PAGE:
The Public Press’ latest print edition cover story, on California’s uncoordinated attack on the problem of human trafficking, has been picked up in a variety of media since the publication of the special team reporting project in the Spring 2012 edition: “Force, Fraud Coercion: Human Trafficking in the Bay Area.” The project was produced in collaboration with New America Media and El Tecolote, San Francisco’s bilingual newspaper. Last week Public Press reporter Jason Winshell was interviewed on KPFA Radio by producer Anthony Fest. Winshell’s lead story showed that four years after a high-profile state task force issued a study, many of its recommendations for better laws, funding and coordination among agencies have yet to materialize.
It’s no wonder there is a hue and cry about an uneven playing field among businesses as they comply with San Francisco’s Health Care Security Ordinance. The law requires most employers to provide health care benefits to workers who put in at least eight hours a week. But an analysis of compliance reports submitted by 15 randomly selected employers to the city’s Labor Standards Enforcement Office finds that they spent wildly different amounts on health benefits per employee in 2010, the most recent year reported.
It’s been almost five years since San Francisco launched its innovative, universal health plan — Healthy San Francisco — and last night a panel of public health experts and care providers gathered at the Tenderloin’s Glide Foundation to provide a snapshot of how the program is faring. The panel was co-sponsored by the San Francisco Public Press (which produced a team reporting project on Healthy San Francisco in the Winter print edition and online), Glide and the UC Berkeley School of Public Health.
The San Francisco Human Services Agency has won a state grant to refurbish a building next to the United Council of Homeless Services, a community-based organization, that could offer overnight shelter to 100 people a night by early next year.
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Same-sex marriage proponents celebrated an important victory Tuesday in San Francisco following the 9th Circuit Court’s ruling that Proposition 8 was unconstitutional. Backers of Proposition 8 were expected to appeal, either by asking for a review by a full panelof the court or by appealing directly to the U.S. Supreme Court.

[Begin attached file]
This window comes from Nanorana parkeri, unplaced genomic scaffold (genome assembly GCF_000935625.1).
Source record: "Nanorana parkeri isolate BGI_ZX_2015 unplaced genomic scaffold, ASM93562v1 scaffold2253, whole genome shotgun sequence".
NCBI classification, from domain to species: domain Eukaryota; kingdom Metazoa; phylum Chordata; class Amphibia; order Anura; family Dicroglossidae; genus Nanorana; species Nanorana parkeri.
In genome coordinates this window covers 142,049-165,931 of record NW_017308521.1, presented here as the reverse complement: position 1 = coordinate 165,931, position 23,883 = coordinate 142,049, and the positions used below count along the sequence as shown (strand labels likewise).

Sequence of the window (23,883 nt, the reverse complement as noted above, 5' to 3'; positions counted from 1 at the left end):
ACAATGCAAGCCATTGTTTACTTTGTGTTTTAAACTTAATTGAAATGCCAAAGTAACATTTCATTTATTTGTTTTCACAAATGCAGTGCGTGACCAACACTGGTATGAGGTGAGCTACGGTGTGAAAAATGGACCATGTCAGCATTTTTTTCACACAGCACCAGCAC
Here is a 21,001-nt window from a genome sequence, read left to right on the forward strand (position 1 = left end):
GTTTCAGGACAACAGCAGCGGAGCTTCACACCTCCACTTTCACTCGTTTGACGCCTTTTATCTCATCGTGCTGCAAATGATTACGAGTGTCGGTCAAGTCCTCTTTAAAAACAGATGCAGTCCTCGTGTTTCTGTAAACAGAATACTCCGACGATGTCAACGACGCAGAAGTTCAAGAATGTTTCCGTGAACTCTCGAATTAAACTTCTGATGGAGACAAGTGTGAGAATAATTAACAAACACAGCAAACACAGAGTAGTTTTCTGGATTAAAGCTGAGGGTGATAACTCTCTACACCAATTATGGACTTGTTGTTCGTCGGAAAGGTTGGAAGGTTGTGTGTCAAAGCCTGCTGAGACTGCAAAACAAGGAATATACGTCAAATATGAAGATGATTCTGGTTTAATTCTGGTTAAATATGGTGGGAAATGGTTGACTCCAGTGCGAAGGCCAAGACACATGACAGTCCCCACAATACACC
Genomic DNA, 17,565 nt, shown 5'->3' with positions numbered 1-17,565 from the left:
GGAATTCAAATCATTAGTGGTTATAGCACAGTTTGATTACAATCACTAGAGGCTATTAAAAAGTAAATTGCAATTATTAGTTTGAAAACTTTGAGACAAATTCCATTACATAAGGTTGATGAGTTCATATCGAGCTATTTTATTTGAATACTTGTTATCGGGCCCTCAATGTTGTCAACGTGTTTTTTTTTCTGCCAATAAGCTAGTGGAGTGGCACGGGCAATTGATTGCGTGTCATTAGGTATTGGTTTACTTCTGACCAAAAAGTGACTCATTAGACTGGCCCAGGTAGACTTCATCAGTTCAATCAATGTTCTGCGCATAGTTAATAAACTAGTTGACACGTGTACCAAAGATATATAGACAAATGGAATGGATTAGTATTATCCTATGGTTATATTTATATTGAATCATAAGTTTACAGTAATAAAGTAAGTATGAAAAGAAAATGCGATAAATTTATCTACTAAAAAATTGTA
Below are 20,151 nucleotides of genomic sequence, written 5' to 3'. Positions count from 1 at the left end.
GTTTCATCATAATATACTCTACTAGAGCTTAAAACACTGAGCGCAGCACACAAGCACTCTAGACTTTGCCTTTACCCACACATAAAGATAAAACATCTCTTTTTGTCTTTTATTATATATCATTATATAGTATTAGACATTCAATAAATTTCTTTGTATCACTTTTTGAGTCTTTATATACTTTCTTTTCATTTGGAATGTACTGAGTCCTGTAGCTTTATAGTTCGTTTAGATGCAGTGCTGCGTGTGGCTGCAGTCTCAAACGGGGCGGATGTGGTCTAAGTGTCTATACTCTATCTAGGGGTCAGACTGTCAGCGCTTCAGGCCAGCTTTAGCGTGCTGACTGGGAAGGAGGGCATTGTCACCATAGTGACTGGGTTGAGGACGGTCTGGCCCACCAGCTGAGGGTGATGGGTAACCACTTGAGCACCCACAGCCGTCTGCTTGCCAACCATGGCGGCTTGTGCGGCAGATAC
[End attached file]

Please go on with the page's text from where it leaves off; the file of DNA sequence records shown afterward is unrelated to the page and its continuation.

A proposal to regulate two popular Castro District hangouts by restricting chairs and shopping carts is a step closer to becoming city law. The Board of Supervisors will decide Tuesday on an ordinance, which passed the Land Use Committee this week, that would ban nighttime sitting, sleeping, vending, smoking and even pushing a shopping cart in Harvey Milk and Jane Warner Plazas.
San Francisco supervisors are considering legislation that will require local control and civilian oversight of terrorism investigations the San Francisco Police Department undertakes with the Federal Bureau of Investigation. Calling it "The Portland Solution" because it mirrors a similar ordinance enacted in Oregon, Supervisor Jane Kim said that her legislation does nothing more than restore transparency to intelligence gathering by police officers working with FBI agents.
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A campaign to get a new measure on the November ballot that would increase penalties against human traffickers in California launched Wednesday in San Francisco. The campaign, announced on National Human Trafficking Awareness Day, requires 800,000 signatures to make it into the state ballot. The California Against Sexual Exploitation (CASE) Act would increase prison terms and fines for human traffickers (up to $1.5 million, which would go to fund victim services), remove barriers to prosecute child sex traffickers, require convicted sex traffickers to register as sex offenders and disclose their Internet accounts, mandate training for law enforcement officers, and prohibit the use of the sexual history of trafficked victims in court.
The arrest last week of a suspect in a violent San Francisco kidnapping capped a monthlong investigation headed by human trafficking and domestic violence officers from the Police Department’s revamped special victims unit. The case, police officials said, is one of the first fruits of a new collaborative approach emphasizing long-term investigations by officers across disciplines. The pursuit involved human trafficking investigators, who as recently as last summer were instead focusing much of their energy on arresting prostitutes on the street, leading some critics to say their efforts were counterproductive because they punished abuse victims.
LEGISLATION: Lawmaker wants to raise payday loan limit to $500; others want restrictions
“Fast Easy Cash when you want it!” That’s the promise on the cover of an application for a “cash ’til payday” loan from DFC Global Corp. The company operates eight Money Mart stores in San Francisco, more than any other payday lender. But fast money comes at a high price —an annual percentage rate up to 459 percent. Currently, California has a $300 limit on each payday loan. But legislation pending in Sacramento would raise the maximum amount to $500. While supporters of the bill say the loans benefit working people, consumer advocates worry that borrowing at high interest rates can sink poor people further into debt. That was the concern of the San Francisco city attorney’s office, which this fall settled a suit with a payday lender accused of exceeding the legal limit.